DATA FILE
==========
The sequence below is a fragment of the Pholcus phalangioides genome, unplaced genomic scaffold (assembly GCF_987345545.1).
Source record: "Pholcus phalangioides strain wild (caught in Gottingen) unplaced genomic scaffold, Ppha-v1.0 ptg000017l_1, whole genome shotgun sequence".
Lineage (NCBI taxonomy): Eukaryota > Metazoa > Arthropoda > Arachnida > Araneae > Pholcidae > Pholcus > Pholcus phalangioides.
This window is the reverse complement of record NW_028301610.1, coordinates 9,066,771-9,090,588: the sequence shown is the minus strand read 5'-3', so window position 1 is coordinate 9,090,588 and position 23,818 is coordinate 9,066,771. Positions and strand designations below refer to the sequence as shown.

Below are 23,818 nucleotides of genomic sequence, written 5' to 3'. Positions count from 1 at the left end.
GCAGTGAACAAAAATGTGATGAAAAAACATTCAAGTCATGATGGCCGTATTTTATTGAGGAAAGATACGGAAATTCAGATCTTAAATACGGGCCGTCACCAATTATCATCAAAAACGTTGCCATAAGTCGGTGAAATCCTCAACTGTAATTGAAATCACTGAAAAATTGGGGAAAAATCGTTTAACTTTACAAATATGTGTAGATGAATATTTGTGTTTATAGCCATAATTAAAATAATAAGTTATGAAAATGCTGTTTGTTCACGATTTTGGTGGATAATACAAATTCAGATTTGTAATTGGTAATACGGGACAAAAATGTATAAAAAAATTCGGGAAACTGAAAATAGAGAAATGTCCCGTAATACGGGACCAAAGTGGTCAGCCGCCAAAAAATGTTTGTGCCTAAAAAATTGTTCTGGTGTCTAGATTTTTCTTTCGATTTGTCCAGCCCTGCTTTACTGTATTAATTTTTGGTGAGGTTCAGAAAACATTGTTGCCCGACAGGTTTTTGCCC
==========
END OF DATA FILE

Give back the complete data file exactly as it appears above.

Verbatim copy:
The sequence below is a fragment of the Pholcus phalangioides genome, unplaced genomic scaffold (assembly GCF_987345545.1).
Source record: "Pholcus phalangioides strain wild (caught in Gottingen) unplaced genomic scaffold, Ppha-v1.0 ptg000017l_1, whole genome shotgun sequence".
Lineage (NCBI taxonomy): Eukaryota > Metazoa > Arthropoda > Arachnida > Araneae > Pholcidae > Pholcus > Pholcus phalangioides.
This window is the reverse complement of record NW_028301610.1, coordinates 9,066,771-9,090,588: the sequence shown is the minus strand read 5'-3', so window position 1 is coordinate 9,090,588 and position 23,818 is coordinate 9,066,771. Positions and strand designations below refer to the sequence as shown.

Below are 23,818 nucleotides of genomic sequence, written 5' to 3'. Positions count from 1 at the left end.
GCAGTGAACAAAAATGTGATGAAAAAACATTCAAGTCATGATGGCCGTATTTTATTGAGGAAAGATACGGAAATTCAGATCTTAAATACGGGCCGTCACCAATTATCATCAAAAACGTTGCCATAAGTCGGTGAAATCCTCAACTGTAATTGAAATCACTGAAAAATTGGGGAAAAATCGTTTAACTTTACAAATATGTGTAGATGAATATTTGTGTTTATAGCCATAATTAAAATAATAAGTTATGAAAATGCTGTTTGTTCACGATTTTGGTGGATAATACAAATTCAGATTTGTAATTGGTAATACGGGACAAAAATGTATAAAAAAATTCGGGAAACTGAAAATAGAGAAATGTCCCGTAATACGGGACCAAAGTGGTCAGCCGCCAAAAAATGTTTGTGCCTAAAAAATTGTTCTGGTGTCTAGATTTTTCTTTCGATTTGTCCAGCCCTGCTTTACTGTATTAATTTTTGGTGAGGTTCAGAAAACATTGTTGCCCGACAGGTTTTTGCCC